Chitresh Das Dance Company – Tarang/Akram Khan – Kaash

Chitresh Das Dance Company – Tarang/Akram Khan – Kaash

San Jose, Mexican Heritage Theater

September 21, 2003

Kathak is a dance form for accountants. Numbers, numbers, numbers. Originally developed in Northern India by kathakas–Hindu storytellers who traveled from village to village telling the stories of the Ramayana and Mahabharata–the form evolved, once the Muslim Moguls began running things there, into a technical and rhythmic dance, with lots of spinning, ankle bells, and stylized necks, heads, wrists, eyebrows and breathing coordinated specifically with the counts of the music.

San Francisco audiences had a unique opportunity to sample Kathak two ways, as the Chitresh Das Dance Company presented a semi-traditional version of the dance, in Tarang at the ODC Theater, while the highly touted British choreographer, Akram Khan offered his evening length work, Kaash at Yerba Buena Center for the Arts as part of the San Francisco International Arts Festival. Khan, who was recently the first choreographer to be appointed an Associate Artist of the Royal Festival Hall in London, takes the basic form of Kathak and sends it spinning into another galaxy.

Pandit Chitresh Das himself ran his performance like a lecture-demonstration, with lots of narration, introducing the excellent visiting musicians, who were placed on a carpeted platform downstage right, explaining how difficult the fact of talking, singing, dancing and counting at the same time was, and then showing us how it was done. He was like Lawrence Welk, an aging leader coming out to show off his pretty dancers and egg-on the musicians with banter and his own occasional feats of fast-footed dancing. All in all, the evening had the sense of a dance school recital, except these dancers had the good fortune to appear with some mightily proficient musicians. The dance company, which spends part of the year touring India with the boss, was a multi-ethnic group that came out in pretty costumes, flashed smiles as they danced, and seemed like ideal entertainment for a tourist attraction or cruise liner.

When Akram Khan’s company hit the stage, across town, it was clear that this bastard form was all about speed. The same basic spins that the shiny-gowned Citresh Das dancers pulled off like Can-Can dancers doing kicks, looked like tornadoes on the Khan people. With all their endless momentum, the thrown, jagged arms, the stage patterns and up-to-the-minute drum and synthesizer score by Nitin Sawhney, it was clear this wasn’t ethnic dance, it was a force for a new century.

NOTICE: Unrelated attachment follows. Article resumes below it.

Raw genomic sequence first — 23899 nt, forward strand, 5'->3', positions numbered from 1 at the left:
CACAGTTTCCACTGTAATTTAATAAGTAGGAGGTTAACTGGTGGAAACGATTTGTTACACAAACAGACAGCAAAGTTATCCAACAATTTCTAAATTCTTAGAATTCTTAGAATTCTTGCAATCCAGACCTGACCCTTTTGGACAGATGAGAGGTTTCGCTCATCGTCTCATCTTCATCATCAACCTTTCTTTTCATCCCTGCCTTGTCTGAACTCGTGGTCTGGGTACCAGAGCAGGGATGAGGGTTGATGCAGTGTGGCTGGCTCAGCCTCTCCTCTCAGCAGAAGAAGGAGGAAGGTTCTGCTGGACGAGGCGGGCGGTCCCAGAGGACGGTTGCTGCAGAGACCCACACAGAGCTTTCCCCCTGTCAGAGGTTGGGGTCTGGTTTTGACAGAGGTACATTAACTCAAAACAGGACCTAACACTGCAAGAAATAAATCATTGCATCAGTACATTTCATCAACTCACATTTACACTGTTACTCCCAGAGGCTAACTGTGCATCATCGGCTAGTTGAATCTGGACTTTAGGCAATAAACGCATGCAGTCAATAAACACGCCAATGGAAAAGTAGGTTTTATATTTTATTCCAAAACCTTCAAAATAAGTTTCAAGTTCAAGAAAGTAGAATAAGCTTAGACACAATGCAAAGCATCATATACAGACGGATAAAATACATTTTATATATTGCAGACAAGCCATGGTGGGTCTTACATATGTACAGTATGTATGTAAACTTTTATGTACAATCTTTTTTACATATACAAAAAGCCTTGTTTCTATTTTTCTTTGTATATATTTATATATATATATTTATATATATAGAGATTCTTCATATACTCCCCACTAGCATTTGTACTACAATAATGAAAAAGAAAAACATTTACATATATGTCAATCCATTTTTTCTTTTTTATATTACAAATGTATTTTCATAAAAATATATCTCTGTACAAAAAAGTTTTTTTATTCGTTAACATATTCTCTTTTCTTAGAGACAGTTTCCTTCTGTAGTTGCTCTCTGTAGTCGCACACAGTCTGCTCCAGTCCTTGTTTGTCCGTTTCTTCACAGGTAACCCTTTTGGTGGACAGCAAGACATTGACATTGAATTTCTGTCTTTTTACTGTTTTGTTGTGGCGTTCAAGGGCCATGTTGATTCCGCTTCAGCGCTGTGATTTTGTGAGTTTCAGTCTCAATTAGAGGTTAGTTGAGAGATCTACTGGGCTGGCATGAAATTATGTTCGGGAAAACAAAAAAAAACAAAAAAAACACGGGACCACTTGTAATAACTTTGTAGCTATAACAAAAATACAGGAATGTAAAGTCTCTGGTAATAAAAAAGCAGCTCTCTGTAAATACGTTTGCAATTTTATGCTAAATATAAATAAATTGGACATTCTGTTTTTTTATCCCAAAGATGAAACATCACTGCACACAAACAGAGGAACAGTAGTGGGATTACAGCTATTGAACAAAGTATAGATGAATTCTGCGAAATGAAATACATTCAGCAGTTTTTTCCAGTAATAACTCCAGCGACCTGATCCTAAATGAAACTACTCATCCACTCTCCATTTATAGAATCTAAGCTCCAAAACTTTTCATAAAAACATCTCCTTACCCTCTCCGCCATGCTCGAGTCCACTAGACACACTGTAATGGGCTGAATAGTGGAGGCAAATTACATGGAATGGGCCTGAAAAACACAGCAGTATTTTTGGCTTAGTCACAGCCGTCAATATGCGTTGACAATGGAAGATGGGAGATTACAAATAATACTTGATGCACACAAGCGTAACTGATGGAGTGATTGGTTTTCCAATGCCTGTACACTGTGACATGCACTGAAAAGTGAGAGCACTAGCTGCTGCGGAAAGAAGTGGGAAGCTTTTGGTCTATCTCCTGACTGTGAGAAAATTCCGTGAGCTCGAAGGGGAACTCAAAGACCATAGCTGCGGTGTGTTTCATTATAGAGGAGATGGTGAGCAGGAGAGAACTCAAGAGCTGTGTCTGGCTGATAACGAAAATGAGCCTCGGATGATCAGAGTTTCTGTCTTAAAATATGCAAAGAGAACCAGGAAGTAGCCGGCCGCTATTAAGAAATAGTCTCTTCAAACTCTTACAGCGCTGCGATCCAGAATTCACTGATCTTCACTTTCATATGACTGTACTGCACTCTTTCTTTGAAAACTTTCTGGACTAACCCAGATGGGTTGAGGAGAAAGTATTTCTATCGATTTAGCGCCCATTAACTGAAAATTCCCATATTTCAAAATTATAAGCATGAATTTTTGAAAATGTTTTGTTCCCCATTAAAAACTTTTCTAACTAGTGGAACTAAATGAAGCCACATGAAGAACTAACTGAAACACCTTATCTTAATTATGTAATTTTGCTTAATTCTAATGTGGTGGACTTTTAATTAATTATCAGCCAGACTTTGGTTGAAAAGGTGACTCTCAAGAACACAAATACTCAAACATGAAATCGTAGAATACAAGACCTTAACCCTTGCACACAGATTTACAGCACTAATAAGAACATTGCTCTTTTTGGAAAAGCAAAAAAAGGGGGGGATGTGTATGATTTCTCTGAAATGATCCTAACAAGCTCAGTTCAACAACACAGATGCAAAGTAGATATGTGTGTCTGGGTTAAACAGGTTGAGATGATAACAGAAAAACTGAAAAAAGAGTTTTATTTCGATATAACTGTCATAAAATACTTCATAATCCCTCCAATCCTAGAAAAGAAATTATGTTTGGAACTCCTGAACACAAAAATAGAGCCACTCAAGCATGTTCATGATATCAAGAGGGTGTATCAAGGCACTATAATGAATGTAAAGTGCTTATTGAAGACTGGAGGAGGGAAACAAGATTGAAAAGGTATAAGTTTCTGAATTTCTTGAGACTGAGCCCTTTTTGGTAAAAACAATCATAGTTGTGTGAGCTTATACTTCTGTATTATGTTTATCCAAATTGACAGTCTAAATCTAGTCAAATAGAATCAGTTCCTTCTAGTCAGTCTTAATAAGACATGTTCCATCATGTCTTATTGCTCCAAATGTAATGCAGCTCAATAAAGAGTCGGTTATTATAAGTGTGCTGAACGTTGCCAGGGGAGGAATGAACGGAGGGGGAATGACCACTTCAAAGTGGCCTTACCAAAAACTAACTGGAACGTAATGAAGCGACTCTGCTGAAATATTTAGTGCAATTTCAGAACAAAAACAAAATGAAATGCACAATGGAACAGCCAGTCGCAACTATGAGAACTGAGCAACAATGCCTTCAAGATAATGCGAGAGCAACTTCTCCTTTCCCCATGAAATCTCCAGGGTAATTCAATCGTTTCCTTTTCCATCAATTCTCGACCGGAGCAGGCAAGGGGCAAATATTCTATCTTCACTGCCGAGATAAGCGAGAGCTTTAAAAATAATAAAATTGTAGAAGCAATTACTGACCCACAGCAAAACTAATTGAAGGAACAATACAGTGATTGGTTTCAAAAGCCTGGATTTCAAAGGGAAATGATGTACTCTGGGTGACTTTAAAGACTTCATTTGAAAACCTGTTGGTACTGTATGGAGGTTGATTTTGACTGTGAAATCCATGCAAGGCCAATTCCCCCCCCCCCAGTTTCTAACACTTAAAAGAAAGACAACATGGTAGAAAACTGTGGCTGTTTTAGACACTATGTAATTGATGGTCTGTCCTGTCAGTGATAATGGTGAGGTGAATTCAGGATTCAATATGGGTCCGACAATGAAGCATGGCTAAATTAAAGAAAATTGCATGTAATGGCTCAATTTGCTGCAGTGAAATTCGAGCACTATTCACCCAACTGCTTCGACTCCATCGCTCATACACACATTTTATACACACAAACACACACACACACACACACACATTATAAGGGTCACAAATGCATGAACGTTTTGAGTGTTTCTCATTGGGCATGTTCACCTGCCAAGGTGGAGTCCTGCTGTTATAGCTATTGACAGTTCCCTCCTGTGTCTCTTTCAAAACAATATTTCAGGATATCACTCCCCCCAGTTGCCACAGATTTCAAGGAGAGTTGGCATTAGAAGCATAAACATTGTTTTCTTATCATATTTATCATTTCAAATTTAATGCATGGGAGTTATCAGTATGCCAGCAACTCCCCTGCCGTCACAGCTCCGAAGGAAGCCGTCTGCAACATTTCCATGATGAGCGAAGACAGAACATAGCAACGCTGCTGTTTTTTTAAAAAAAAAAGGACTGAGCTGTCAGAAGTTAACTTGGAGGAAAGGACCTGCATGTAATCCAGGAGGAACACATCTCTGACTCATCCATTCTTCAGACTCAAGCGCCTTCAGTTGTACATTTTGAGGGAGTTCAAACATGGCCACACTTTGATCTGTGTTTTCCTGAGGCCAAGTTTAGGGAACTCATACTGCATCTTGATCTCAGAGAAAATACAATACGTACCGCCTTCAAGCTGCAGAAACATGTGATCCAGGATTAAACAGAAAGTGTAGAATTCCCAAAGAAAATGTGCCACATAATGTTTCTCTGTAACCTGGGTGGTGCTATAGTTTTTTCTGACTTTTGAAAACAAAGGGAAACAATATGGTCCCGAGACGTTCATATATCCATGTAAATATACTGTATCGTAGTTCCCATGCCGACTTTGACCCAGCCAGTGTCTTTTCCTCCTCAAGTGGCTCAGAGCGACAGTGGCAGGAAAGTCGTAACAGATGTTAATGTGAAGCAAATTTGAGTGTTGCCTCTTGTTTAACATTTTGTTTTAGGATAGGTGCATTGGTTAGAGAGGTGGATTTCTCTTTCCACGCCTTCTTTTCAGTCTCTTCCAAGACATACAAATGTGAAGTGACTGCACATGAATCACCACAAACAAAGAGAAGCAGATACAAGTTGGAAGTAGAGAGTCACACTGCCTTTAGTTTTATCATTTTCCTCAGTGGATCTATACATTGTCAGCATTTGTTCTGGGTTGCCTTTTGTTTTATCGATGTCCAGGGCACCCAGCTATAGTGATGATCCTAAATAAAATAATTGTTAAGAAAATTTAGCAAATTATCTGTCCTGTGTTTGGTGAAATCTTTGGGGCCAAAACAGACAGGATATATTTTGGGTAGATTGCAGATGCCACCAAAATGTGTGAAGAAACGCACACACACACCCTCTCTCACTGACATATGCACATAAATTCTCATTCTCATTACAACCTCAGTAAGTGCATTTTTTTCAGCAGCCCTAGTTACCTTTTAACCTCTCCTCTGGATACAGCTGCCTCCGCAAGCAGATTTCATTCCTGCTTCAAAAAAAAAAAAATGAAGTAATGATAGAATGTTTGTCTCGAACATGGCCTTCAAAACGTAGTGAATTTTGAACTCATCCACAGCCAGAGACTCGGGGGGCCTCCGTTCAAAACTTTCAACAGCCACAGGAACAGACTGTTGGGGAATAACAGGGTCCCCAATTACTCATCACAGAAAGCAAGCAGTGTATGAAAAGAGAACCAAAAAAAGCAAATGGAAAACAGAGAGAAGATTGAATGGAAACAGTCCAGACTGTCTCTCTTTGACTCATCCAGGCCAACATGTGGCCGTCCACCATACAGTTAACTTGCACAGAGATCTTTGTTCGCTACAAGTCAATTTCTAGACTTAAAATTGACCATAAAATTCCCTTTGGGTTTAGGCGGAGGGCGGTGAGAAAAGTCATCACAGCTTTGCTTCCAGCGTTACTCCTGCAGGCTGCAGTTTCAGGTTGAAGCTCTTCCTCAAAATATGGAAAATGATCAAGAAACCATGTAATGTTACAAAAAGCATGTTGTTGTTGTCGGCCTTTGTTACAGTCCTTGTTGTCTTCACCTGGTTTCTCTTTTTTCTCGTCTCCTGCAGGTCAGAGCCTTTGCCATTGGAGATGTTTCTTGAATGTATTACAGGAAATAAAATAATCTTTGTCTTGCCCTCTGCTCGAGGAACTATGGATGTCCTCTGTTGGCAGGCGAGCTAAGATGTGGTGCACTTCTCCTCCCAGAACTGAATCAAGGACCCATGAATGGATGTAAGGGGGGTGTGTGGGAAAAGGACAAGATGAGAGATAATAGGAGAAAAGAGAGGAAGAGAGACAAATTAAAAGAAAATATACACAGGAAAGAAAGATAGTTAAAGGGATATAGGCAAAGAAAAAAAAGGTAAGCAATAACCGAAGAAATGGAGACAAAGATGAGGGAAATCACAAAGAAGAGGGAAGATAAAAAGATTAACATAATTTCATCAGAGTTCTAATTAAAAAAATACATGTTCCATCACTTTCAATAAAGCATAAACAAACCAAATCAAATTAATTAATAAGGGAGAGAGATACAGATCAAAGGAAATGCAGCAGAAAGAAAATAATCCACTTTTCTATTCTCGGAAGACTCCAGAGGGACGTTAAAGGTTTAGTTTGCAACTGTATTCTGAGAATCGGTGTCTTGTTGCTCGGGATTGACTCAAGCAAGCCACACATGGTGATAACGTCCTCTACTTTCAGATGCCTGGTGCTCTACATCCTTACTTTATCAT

Khan’s work is as modern as Wi-Fi, trancelike and ecstatic, and yet as highly structured as a tax table. He explored themes such as "Hindu Gods, black holes, Indian time cycles, tables, creation and destruction" and then set it all into patterns that moved and repeated and came into lighting-speed unisons before breaking apart. It was fresh, exhilarating, and a world apart from the happy exoticism of the Chitresh Das group.

chitresh.jpg (27982 bytes)image

Mr. Simpson has a BA in Journalism from the University of Southern California and worked as an advertising writer in Los Angeles before moving to New York to pursue a different passion: dance. He danced professionally in New York and Boston before founding a community-based modern dance company, Small City Dance Project, in Newburyport, MA. His fiction has appeared in literary journals and anthologies. He was a teaching fellow at Smith College, where he received his MFA in choreography. While living in the Bay Area for 15 years, he wrote about dance for the San Francisco Chronicle and other periodicals. In 2005, he was a NEA Fellow at the Dance Critics Institute, American Dance Festival. For, he reviews dance, theatre and film. He moved to Santa Fe in October, 2008. He writes for "Pasatiempo," the Arts magazine of the "Santa Fe New Mexican."